Key oat and dairy takeaways from cold outbreak
The saying goes, “oats knows,” and last week, the crop knew it was cold.
According to USDA Meteorologist Brad Rippey, “Another impact from the freeze, we’ve seen a sharp decline in oat condition. No surprise there since a portion of the crop was already heading out across Texas. Currently now in Texas, we see out conditions 62 percent very poor to poor; that’s a big jump from last week, 42 percent and 41 percent very poor to poor at the end of January. Where the crop was not as far along in Oklahoma, not as much of a decrease, in fact just 4 percent very poor to poor, although that is an increase from zero percent at the end of January.”
Last year, U.S. oat farmers planted nearly 3 million acres of oats, but only one-third of that was able to be harvested.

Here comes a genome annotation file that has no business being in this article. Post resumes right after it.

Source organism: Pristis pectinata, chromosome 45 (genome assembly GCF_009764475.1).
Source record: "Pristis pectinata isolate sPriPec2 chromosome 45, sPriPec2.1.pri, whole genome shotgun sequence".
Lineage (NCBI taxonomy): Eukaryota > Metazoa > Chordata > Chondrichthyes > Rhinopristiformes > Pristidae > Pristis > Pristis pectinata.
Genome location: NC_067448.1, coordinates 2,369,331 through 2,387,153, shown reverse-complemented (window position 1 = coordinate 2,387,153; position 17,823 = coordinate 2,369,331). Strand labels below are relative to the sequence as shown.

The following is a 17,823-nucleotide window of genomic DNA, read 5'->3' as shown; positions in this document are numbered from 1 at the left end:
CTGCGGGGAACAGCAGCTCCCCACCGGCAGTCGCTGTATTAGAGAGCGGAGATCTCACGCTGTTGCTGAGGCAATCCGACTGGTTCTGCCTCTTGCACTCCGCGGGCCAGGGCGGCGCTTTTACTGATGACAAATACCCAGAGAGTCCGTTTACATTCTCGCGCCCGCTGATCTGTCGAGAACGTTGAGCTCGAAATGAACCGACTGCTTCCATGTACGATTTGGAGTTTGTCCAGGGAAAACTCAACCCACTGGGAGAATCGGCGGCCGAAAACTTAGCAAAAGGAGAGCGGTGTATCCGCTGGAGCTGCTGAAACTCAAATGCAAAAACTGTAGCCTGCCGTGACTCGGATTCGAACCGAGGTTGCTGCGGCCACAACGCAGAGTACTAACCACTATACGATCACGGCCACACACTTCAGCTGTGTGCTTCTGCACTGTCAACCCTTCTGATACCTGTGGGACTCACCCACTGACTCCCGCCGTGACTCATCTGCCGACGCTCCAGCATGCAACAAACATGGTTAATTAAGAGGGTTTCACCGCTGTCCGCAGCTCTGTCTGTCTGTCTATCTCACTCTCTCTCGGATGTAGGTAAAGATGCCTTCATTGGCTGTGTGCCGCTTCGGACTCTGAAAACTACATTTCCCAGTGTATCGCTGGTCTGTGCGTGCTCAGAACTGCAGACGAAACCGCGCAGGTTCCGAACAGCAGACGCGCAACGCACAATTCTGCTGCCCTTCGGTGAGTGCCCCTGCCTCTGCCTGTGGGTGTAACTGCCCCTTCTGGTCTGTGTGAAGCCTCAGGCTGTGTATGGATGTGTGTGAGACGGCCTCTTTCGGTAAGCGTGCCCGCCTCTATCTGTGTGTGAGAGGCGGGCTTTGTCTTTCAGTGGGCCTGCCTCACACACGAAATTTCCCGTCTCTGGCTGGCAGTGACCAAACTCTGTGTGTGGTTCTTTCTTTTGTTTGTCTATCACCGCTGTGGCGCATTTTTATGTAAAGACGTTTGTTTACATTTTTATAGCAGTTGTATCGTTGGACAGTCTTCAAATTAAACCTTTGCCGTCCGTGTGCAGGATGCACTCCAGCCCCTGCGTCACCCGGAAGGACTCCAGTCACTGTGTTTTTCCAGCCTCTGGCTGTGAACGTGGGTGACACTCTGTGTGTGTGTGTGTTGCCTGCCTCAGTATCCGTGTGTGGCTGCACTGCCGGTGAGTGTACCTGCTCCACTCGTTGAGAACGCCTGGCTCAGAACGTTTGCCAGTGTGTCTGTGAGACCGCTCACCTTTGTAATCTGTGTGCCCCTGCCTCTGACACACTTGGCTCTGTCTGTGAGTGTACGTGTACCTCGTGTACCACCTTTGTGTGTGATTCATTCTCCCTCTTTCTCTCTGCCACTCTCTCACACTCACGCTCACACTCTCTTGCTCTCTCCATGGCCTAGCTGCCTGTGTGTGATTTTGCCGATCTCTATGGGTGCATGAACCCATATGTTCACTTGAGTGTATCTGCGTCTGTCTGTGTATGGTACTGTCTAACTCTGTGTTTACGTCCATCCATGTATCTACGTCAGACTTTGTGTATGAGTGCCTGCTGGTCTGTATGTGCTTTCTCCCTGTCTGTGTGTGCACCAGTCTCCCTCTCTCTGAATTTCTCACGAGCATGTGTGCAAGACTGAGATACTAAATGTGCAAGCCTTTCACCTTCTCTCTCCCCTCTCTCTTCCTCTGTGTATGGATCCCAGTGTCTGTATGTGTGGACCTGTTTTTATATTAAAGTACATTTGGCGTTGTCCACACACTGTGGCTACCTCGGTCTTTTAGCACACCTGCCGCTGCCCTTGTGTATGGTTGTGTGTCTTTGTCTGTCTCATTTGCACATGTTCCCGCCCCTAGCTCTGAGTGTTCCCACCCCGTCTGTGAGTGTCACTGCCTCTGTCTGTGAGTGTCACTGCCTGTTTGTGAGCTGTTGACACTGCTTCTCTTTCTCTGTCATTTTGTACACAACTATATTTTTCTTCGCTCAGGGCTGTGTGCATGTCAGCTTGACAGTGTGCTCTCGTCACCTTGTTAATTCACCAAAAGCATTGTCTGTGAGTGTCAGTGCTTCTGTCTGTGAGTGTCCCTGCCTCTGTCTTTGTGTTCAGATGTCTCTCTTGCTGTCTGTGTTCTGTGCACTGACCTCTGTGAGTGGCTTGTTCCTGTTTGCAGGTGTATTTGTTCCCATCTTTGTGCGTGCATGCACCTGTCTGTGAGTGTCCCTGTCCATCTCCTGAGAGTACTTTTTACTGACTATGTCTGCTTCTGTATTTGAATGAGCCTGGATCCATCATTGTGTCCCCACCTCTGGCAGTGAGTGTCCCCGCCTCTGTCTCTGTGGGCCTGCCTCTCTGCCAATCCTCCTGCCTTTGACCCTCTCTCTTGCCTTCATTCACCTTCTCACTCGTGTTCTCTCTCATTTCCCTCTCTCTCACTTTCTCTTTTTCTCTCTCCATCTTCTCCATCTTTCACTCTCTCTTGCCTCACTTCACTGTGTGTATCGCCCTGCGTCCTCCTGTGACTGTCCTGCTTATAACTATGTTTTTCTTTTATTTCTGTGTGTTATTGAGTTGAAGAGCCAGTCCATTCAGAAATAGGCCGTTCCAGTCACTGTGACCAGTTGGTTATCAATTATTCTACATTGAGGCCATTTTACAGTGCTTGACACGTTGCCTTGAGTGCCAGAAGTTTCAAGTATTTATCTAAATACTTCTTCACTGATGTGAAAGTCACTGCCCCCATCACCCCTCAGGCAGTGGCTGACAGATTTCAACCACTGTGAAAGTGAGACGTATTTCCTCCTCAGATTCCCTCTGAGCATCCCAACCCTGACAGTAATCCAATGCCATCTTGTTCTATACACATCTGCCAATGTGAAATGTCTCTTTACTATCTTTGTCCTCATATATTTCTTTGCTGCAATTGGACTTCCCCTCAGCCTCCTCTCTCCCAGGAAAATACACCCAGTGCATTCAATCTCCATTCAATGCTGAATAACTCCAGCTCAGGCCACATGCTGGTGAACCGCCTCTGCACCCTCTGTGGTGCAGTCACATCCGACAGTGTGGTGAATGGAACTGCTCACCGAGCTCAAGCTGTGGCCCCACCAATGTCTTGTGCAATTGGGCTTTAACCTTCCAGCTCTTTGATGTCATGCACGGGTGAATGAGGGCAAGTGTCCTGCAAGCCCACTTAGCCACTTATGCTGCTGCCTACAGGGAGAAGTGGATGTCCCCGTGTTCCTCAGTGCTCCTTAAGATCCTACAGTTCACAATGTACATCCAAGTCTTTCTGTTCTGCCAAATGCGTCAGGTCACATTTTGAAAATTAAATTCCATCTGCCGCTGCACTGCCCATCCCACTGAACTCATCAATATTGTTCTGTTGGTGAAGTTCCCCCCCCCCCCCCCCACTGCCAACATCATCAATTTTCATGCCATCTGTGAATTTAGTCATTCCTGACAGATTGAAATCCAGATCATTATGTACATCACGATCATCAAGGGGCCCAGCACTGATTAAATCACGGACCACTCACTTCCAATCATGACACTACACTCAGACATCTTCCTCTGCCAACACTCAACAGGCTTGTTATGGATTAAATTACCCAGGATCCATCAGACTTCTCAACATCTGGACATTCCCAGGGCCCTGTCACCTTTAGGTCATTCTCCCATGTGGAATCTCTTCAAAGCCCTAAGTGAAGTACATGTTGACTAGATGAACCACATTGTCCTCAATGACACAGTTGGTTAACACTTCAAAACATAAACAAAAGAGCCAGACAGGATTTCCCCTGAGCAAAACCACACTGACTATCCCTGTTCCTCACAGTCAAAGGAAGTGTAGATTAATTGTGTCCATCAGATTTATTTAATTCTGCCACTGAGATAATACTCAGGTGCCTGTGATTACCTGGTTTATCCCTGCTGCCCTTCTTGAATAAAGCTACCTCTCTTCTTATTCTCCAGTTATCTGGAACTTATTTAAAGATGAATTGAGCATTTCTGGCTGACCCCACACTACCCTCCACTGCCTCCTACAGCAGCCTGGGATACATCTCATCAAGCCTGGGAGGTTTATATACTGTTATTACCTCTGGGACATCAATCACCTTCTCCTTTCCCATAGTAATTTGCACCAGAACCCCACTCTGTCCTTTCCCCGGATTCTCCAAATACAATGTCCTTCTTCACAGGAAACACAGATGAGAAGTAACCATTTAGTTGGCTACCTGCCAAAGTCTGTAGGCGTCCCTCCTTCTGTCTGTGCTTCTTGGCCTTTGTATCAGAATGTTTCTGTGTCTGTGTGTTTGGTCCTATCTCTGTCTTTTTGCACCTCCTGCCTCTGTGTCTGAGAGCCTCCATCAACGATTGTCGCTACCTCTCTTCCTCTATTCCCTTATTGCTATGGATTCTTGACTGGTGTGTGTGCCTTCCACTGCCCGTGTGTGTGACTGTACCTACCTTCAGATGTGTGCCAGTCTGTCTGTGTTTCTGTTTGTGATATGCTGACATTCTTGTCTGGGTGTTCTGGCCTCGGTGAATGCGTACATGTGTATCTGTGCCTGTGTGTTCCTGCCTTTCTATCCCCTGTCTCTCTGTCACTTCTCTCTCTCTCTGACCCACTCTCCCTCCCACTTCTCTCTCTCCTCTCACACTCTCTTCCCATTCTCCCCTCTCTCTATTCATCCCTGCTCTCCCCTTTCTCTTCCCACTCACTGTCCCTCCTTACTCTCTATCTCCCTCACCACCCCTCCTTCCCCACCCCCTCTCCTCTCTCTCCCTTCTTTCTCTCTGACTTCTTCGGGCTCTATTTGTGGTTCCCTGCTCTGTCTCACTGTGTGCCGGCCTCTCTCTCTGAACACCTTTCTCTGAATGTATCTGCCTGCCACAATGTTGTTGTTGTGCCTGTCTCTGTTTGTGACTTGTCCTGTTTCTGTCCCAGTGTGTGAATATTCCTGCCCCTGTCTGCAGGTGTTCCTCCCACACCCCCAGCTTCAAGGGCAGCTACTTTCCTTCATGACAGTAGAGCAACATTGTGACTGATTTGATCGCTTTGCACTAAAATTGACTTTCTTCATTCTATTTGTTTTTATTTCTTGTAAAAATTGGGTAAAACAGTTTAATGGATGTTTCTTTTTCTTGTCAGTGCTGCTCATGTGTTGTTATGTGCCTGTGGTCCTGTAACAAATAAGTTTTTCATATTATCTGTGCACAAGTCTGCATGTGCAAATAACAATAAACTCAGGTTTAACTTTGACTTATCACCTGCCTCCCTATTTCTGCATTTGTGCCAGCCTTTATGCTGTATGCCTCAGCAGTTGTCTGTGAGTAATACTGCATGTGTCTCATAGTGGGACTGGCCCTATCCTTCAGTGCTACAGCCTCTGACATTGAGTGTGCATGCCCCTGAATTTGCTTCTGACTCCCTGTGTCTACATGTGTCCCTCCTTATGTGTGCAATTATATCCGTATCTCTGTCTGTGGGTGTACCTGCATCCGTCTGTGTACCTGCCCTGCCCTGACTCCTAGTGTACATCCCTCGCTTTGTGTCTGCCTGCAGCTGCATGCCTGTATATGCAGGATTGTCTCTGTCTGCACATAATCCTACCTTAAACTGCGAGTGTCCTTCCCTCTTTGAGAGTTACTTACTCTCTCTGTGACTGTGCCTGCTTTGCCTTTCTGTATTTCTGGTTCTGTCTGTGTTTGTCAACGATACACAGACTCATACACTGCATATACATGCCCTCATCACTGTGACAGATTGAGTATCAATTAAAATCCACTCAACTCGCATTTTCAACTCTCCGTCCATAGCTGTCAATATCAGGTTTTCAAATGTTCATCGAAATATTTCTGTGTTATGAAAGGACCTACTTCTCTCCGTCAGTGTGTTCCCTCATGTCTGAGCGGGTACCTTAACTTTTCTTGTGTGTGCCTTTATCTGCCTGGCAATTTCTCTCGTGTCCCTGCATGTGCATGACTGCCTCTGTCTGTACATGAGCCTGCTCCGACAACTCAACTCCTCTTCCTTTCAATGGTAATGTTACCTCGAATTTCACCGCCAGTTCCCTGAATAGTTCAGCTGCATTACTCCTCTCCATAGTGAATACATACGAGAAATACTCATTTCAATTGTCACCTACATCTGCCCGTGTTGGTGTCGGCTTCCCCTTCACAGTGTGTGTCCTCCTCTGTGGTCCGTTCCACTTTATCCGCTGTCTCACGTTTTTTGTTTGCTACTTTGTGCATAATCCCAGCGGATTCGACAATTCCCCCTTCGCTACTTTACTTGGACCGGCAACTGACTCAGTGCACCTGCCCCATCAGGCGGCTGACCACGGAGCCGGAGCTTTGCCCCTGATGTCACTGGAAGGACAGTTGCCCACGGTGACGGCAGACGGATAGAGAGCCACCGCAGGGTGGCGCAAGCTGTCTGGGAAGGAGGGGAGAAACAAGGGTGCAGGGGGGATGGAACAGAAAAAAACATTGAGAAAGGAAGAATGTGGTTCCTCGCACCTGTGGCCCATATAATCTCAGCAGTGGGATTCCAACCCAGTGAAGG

A dairy market analyst says that the winter storm will weigh on milk production through April.
Sarina Sharp with the Daily Dairy Report tells Brownfield Ag News that the reduction in milk per cow could reduce the need to do some supply management through the impacted region.
Some southern states had very strict milk production limits last spring because of pandemic processing disruptions.
According to Sharp, some cattle were added to the herd over the last year. She says that we will have plenty of milk this spring, but there may be a need for some dumping to occur.